Emphysema patients who have severe lung obstruction with either limited ability to exchange gas when breathing or damage that is evenly distributed throughout their lungs receive little benefit from lung volume reduction surgery (LVRS) and are at high risk of death from the procedure, according to early results from the National Emphysema Treatment Trial (NETT). NETT is a five-year, multicenter, randomized study to evaluate the role of LVRS in the treatment of severe emphysema.
This is the first time that researchers have identified scientifically based selection criteria for patients seeking LVRS as a potential treatment for advanced emphysema. As a result of the findings, patients with these high-risk characteristics are no longer being enrolled in NETT; however, the study will continue to recruit other eligible patients until its scheduled completion in 2002.
"This is exactly the kind of insight we hope to gain from NETT," said Dr. Claude Lenfant, director of the National Heart, Lung, and Blood Institute (NHLBI), the primary sponsor of the study. "Identifying which patients should not undergo this surgery is a key goal of this study. We expect the final results of NETT will guide us further in determining if and when this procedure should be used to treat emphysema."
The findings will be posted on the New England Journal of Medicine (NEJM) Web site (www.nejm.org) on August 14. Because of the importance of the results, NEJM editors agreed to expedite their review of the findings and to publish them on their Internet site prior to printing the investigators' report within the next few months.
The largest study of its kind, NETT compares the safety and effectiveness of LVRS with medical treatment in patients with advanced emphysema. The study also aims to define better who benefits from LVRS and who is at excessive risk of complications or death from the procedure. More than 1,000 participants at 17 clinical sites have enrolled in NETT since 1997.
In emphysema, the fine architecture of the lung is destroyed, leading to large holes in the lung, obstruction of the airways, trapping of air, and difficulty exchanging oxygen. Current medical treatments include supportive measures such as medications, exercise rehabilitation, and nutritional supplementation.
LVRS is an unproven modality to ease symptoms associated with advanced emphysema and to improve overall lung function. The procedure is believed by some to improve the ability to move air in and out of the lungs by surgically removing as much as one-third of each lung, targeting the most damaged regions with the expectation that the remaining lung will have better air exchange. NETT was developed in response to concerns from both the medical community and from the Center for Medicare and Medicaid Services (formerly the Health Care Financing Administration) about the risks and benefits of LVRS compared to medical treatment for advanced emphysema.
During its quarterly review of the study data in May 2001, the NETT Data and Safety Monitoring Board (DSMB) found that a subgroup of participants undergoing the procedure had a 30-day post-surgery death rate considered unacceptable based on the study's safety monitoring guidelines. The DSMB is a designated group of experts who are unaffiliated with NETT and who are responsible for overseeing participants' safety and outcomes data; in addition, the NETT DSMB is charged with identifying subgroups of patients who may benefit from or be at high risk of dying from LVRS.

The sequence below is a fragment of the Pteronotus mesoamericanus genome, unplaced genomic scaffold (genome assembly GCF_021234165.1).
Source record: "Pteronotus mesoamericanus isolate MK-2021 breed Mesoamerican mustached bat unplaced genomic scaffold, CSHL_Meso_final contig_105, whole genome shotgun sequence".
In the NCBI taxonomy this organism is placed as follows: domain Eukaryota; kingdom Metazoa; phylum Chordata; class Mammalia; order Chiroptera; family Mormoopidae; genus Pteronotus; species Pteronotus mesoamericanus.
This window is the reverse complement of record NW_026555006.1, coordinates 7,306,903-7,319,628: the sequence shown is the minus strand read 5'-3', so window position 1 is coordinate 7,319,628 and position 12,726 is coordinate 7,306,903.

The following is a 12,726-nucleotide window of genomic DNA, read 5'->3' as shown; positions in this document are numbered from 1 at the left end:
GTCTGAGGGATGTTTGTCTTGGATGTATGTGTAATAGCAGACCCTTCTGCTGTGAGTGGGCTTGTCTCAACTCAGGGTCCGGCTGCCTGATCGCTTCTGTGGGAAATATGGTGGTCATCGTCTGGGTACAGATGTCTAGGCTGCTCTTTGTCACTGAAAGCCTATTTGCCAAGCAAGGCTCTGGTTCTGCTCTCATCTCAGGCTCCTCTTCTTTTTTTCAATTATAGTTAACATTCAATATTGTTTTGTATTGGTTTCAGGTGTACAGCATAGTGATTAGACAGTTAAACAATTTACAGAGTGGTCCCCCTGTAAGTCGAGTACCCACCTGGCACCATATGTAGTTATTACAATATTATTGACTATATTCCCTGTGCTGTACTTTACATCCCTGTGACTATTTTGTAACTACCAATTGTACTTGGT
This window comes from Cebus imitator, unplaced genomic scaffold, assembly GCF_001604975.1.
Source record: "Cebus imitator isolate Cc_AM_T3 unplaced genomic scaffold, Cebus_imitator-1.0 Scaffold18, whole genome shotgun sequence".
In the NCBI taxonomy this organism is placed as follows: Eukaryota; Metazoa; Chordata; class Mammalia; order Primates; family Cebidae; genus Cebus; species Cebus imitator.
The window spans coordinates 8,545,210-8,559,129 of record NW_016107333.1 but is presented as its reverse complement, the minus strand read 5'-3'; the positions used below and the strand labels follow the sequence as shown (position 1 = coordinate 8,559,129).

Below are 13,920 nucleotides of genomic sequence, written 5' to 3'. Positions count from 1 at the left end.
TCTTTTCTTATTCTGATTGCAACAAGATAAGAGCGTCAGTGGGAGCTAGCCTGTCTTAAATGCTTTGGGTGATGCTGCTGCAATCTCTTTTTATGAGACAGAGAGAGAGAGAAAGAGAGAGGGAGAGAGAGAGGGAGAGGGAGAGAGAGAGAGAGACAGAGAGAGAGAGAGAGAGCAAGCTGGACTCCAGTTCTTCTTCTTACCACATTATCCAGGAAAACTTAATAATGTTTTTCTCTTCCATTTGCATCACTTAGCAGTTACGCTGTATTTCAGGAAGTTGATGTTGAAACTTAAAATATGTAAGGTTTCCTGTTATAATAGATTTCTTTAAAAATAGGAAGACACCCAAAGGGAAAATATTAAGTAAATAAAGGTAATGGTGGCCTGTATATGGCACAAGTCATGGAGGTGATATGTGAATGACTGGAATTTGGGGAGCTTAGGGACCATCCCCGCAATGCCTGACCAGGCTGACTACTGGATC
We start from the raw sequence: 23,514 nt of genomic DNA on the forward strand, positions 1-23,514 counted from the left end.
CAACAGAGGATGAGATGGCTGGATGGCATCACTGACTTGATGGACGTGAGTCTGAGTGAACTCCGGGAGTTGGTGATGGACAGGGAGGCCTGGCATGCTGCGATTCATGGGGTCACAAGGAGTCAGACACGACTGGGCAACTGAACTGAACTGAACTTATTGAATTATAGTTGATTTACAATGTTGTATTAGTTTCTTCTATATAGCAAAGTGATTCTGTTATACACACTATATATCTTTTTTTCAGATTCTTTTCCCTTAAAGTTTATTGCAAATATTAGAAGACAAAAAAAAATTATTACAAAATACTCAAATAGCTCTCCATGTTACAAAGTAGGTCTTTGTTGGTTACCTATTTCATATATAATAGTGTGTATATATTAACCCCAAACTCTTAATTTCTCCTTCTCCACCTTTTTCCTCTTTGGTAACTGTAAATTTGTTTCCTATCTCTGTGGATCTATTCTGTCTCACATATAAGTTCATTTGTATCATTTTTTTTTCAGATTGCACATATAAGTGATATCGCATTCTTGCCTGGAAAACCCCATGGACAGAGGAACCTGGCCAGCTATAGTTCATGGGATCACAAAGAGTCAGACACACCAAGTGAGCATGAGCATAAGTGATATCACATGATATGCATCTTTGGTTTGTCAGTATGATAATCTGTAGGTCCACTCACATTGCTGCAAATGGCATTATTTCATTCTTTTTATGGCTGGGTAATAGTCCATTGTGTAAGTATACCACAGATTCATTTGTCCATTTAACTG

Based on its analysis, the DSMB recommended that the study protocol be revised to no longer enroll patients that meet specific criteria. NHLBI and the NETT investigators agreed with the DSMB recommendation and modified the patient eligibility criteria immediately. Within the following weeks, NHLBI notified the leading pulmonary professional societies and the NETT investigators notified the participants and their families.
As a result of this decision, NETT is no longer enrolling patients with severe obstruction in the lung as measured by a forced expiratory volume in one second less than or equal to 20 percent of predicted, plus one of the following characteristics: severe loss of lung surface area as measured by a diffusing capacity of less than 20 percent predicted or homogeneous damage to the lung, that is, disease is evenly distributed throughout the lung, rather than being confined to certain areas.
Of the 1,033 current participants, 140 (14 percent) met the above high-risk criteria, 69 of whom underwent surgery as part of the trial. These patients had a 16 percent 30-day mortality rate. In contrast, no deaths were reported in the medical treatment group 30 days following the start of medical treatment.
Furthermore, compared to similar participants who received only medical treatment, high-risk participants who survived the surgery were found to have only slightly improved functional outcomes and quality-of-life scores six months after enrolling in the study.
In addition to NHLBI, NETT is supported by the Center for Medicare and Medicaid Services, which supports clinical services for the study, and the Agency for Healthcare Research and Quality.
Emphysema is a disabling condition that affects approximately 2 million Americans, most of them over age 50. Typically caused by cigarettes, the disabling and deadly condition costs more than $2.5 billion in annual health care expenses and kills more than 16,000 people in the U.S. each year.
NHLBI is part of the National Institutes of Health in Bethesda, Maryland.
To arrange an interview with Dr. Gail Weinmann, NHLBI project officer, please call the NHLBI Communications Office at (301) 496-4236.NHLBI press releases, resources for professionals and consumers, and other materials are online at www.nhlbi.nih.gov.
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